quote by Margaret Benson

The cat is, above all things, a dramatist.

— Margaret Benson

Pioneering Dramatist quotations

The art of the dramatist is very like the art of the architect.

A plot has to be built up just as a house is built-story after story; and no edifice has any chance of standing unless it has a broad foundation and a solid frame.

Show me a congenital eavesdropper with the instincts of a Peeping Tom and I will show you the making of a dramatist.

A dramatist is one who believes that the pure event, an action involving human beings, is more arresting than any comment that can be made upon it.

I began as a dramatist in the theater, so I'm always thinking about how a story moves, what it looks like, how to engage the senses, how dialogue sounds, what feels authentic and sounds real, what's funny, how to build distinctive and original characters - all the aspects of playwriting, scene-building, the architecture of dramatizing.

While we look to the dramatist to give romance to realism, we ask of the actor to give realism to romance.

Characterization in a play is like a blank check which the dramatist accords to the actor for him to fill in.

I am not trying to be a historian and a dramatist;

I'm a dramatist, a dramatic historian, or one who does a dramatic interpretation of history.

I have the right to interpretation as a dramatist.

I research. It's my responsibility to find the research. It's my responsibility to digest it and do the best that I can with it. But at a certain point that responsibility will become an interpretation.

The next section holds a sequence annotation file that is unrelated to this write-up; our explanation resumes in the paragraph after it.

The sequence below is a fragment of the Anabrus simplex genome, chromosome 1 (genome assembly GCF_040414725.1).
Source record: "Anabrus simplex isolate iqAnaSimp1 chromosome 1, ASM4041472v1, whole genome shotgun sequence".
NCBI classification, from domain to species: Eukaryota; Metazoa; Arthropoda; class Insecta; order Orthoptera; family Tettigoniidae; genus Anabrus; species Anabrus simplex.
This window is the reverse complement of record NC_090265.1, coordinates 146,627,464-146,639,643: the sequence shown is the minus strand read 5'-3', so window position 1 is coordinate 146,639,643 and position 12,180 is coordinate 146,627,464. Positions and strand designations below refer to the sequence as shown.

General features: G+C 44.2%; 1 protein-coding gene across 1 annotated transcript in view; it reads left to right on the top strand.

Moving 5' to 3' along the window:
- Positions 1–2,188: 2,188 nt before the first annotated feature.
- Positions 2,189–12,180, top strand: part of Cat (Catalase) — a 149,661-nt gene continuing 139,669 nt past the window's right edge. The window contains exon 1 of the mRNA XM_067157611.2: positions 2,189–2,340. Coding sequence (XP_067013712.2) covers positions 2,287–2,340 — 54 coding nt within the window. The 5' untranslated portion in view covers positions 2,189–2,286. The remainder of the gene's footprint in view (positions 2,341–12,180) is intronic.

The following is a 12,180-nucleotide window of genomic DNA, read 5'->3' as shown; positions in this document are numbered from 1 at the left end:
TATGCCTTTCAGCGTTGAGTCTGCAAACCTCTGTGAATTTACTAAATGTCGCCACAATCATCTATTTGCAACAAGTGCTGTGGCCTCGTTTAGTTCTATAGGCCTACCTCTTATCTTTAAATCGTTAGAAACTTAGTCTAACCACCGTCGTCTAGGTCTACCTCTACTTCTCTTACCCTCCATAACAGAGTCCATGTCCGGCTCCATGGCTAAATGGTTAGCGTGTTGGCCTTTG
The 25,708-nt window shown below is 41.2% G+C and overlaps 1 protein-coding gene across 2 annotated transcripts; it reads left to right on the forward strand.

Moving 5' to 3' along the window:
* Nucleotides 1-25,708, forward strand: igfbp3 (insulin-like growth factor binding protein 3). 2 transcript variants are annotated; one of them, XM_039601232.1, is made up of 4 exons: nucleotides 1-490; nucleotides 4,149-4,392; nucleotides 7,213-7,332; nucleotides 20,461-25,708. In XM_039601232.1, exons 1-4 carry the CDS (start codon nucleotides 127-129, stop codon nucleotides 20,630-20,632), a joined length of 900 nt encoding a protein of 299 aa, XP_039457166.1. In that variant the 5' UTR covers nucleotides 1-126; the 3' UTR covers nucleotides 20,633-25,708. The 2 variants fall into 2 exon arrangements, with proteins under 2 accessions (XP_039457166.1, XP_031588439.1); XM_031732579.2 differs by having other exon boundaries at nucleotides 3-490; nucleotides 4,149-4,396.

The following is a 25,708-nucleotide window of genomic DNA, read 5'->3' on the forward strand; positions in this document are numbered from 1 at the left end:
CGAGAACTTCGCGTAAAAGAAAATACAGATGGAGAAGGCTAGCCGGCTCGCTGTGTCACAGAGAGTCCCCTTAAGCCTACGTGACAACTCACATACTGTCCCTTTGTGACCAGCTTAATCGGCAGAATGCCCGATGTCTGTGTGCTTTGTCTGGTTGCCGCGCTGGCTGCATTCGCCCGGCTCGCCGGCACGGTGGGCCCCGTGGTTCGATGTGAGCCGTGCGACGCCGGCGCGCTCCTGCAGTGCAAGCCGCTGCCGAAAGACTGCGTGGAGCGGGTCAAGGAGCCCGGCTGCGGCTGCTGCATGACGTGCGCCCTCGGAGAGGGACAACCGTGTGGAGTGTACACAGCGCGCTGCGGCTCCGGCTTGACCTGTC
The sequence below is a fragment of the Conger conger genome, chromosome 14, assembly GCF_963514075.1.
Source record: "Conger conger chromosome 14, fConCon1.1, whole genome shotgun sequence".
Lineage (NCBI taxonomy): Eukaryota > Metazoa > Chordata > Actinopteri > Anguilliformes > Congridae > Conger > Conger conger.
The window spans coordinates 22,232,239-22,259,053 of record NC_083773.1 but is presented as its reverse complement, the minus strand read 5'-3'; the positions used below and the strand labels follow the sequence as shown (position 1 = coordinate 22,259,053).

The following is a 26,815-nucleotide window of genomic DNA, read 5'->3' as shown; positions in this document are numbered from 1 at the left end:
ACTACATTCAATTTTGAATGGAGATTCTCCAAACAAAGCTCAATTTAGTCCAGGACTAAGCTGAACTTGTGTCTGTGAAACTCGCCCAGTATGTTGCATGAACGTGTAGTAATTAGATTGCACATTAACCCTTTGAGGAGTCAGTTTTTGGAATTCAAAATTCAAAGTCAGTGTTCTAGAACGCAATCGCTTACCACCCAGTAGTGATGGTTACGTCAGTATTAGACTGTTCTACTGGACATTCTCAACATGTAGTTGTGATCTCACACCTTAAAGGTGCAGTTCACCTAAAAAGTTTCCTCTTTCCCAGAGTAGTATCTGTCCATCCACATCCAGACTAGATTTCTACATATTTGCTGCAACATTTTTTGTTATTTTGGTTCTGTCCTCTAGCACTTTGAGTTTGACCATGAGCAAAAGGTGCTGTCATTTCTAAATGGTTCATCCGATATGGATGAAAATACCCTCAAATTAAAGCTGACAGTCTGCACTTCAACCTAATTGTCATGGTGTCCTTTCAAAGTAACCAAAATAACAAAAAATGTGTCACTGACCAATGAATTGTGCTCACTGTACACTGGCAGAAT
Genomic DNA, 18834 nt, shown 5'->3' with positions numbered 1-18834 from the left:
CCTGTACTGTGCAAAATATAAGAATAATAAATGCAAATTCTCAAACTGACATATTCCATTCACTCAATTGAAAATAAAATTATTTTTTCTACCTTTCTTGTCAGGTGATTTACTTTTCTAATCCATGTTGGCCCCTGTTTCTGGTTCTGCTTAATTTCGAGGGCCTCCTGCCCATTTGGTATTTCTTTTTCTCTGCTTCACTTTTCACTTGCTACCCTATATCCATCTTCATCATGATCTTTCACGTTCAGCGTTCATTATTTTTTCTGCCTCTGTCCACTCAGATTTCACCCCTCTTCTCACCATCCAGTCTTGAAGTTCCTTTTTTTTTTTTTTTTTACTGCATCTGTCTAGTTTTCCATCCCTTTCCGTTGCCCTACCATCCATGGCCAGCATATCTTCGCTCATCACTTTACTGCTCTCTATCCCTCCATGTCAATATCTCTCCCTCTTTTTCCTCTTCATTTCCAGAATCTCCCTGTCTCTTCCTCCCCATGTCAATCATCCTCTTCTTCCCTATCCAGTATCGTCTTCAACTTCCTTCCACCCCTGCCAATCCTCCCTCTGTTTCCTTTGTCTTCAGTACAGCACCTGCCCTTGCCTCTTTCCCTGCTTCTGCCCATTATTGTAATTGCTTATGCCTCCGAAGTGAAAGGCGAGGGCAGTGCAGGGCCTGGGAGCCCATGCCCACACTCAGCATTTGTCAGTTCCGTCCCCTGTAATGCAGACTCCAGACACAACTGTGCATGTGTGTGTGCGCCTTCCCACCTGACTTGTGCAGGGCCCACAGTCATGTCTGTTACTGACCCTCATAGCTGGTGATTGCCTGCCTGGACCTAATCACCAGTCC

Christ was the first true democrat that ever breathed, as the old dramatist Dekkar said he was the first true gentleman.

J.L. Moreno was a pioneer of twentieth-century theater and psychotherapy. A remarkable work, Impromptu Man should be required reading for therapists and dramatists alike.

Have you noticed ... there is never any third act in a nightmare? They bring you to a climax of terror and then leave you there. They are the work of poor dramatists.

It's insulting to ask a dramatist what his view of his play is. I have no opinion.

Contrast is the dramatist's method.

The twentieth century French dramatist Jean Anouilh wrote a play about Beckett which was made into a film in the 1960

The theatre is supremely fitted to say: Behold! These things are.

Yet most dramatists employ it to say: This moral truth can be learned from beholding this action.

The theatre is supremely fitted to say: 'Behold! These things are.

' Yet most dramatists employ it to say: 'This moral truth can be learned from beholding this action.'

Shake was a dramatist of note; He lived by writing things to quote.

When actors are talking, they are servants of the dramatist.

It is what they can show the audience when they are not talking that reveals the fine actor.

Shakespeare was a dramatist of note who lived by writing things to quote.

Out of the past come the standards for judging the present;